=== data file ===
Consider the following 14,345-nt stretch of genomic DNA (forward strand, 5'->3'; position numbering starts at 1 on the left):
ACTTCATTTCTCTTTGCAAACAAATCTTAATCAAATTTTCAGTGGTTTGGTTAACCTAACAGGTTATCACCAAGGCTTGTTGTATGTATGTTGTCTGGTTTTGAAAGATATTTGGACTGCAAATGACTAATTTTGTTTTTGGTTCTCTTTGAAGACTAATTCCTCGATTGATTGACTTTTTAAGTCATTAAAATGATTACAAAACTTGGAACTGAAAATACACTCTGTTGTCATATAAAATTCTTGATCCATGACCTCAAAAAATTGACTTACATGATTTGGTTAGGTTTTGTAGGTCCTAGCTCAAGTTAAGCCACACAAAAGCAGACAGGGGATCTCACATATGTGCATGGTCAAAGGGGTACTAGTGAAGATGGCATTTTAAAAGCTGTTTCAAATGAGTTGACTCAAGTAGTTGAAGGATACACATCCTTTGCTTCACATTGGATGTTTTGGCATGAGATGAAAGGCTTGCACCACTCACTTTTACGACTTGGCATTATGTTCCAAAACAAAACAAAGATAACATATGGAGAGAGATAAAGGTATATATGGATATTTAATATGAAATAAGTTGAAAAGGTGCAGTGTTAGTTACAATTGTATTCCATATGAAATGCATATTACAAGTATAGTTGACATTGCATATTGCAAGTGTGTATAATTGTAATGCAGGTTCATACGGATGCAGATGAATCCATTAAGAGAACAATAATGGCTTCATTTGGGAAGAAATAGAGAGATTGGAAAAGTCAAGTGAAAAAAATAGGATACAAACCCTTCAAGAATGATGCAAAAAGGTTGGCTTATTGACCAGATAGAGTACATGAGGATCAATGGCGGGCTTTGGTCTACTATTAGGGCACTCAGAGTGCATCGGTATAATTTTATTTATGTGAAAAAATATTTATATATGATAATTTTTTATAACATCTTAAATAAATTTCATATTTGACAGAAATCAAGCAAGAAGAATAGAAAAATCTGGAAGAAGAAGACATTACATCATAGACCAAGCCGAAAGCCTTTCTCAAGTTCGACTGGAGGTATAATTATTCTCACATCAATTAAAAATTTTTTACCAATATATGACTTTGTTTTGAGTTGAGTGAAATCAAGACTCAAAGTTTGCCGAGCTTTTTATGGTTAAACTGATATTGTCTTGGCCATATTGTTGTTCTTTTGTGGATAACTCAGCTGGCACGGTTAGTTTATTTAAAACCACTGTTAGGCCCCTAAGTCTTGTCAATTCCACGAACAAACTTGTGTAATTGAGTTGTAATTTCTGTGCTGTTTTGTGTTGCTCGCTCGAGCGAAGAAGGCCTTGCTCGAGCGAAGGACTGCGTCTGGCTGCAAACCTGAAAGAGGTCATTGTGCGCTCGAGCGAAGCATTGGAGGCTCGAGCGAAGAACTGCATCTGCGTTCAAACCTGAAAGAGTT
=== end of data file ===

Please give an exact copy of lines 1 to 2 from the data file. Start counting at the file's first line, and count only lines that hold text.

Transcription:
Consider the following 14,345-nt stretch of genomic DNA (forward strand, 5'->3'; position numbering starts at 1 on the left):
ACTTCATTTCTCTTTGCAAACAAATCTTAATCAAATTTTCAGTGGTTTGGTTAACCTAACAGGTTATCACCAAGGCTTGTTGTATGTATGTTGTCTGGTTTTGAAAGATATTTGGACTGCAAATGACTAATTTTGTTTTTGGTTCTCTTTGAAGACTAATTCCTCGATTGATTGACTTTTTAAGTCATTAAAATGATTACAAAACTTGGAACTGAAAATACACTCTGTTGTCATATAAAATTCTTGATCCATGACCTCAAAAAATTGACTTACATGATTTGGTTAGGTTTTGTAGGTCCTAGCTCAAGTTAAGCCACACAAAAGCAGACAGGGGATCTCACATATGTGCATGGTCAAAGGGGTACTAGTGAAGATGGCATTTTAAAAGCTGTTTCAAATGAGTTGACTCAAGTAGTTGAAGGATACACATCCTTTGCTTCACATTGGATGTTTTGGCATGAGATGAAAGGCTTGCACCACTCACTTTTACGACTTGGCATTATGTTCCAAAACAAAACAAAGATAACATATGGAGAGAGATAAAGGTATATATGGATATTTAATATGAAATAAGTTGAAAAGGTGCAGTGTTAGTTACAATTGTATTCCATATGAAATGCATATTACAAGTATAGTTGACATTGCATATTGCAAGTGTGTATAATTGTAATGCAGGTTCATACGGATGCAGATGAATCCATTAAGAGAACAATAATGGCTTCATTTGGGAAGAAATAGAGAGATTGGAAAAGTCAAGTGAAAAAAATAGGATACAAACCCTTCAAGAATGATGCAAAAAGGTTGGCTTATTGACCAGATAGAGTACATGAGGATCAATGGCGGGCTTTGGTCTACTATTAGGGCACTCAGAGTGCATCGGTATAATTTTATTTATGTGAAAAAATATTTATATATGATAATTTTTTATAACATCTTAAATAAATTTCATATTTGACAGAAATCAAGCAAGAAGAATAGAAAAATCTGGAAGAAGAAGACATTACATCATAGACCAAGCCGAAAGCCTTTCTCAAGTTCGACTGGAGGTATAATTATTCTCACATCAATTAAAAATTTTTTACCAATATATGACTTTGTTTTGAGTTGAGTGAAATCAAGACTCAAAGTTTGCCGAGCTTTTTATGGTTAAACTGATATTGTCTTGGCCATATTGTTGTTCTTTTGTGGATAACTCAGCTGGCACGGTTAGTTTATTTAAAACCACTGTTAGGCCCCTAAGTCTTGTCAATTCCACGAACAAACTTGTGTAATTGAGTTGTAATTTCTGTGCTGTTTTGTGTTGCTCGCTCGAGCGAAGAAGGCCTTGCTCGAGCGAAGGACTGCGTCTGGCTGCAAACCTGAAAGAGGTCATTGTGCGCTCGAGCGAAGCATTGGAGGCTCGAGCGAAGAACTGCATCTGCGTTCAAACCTGAAAGAGTT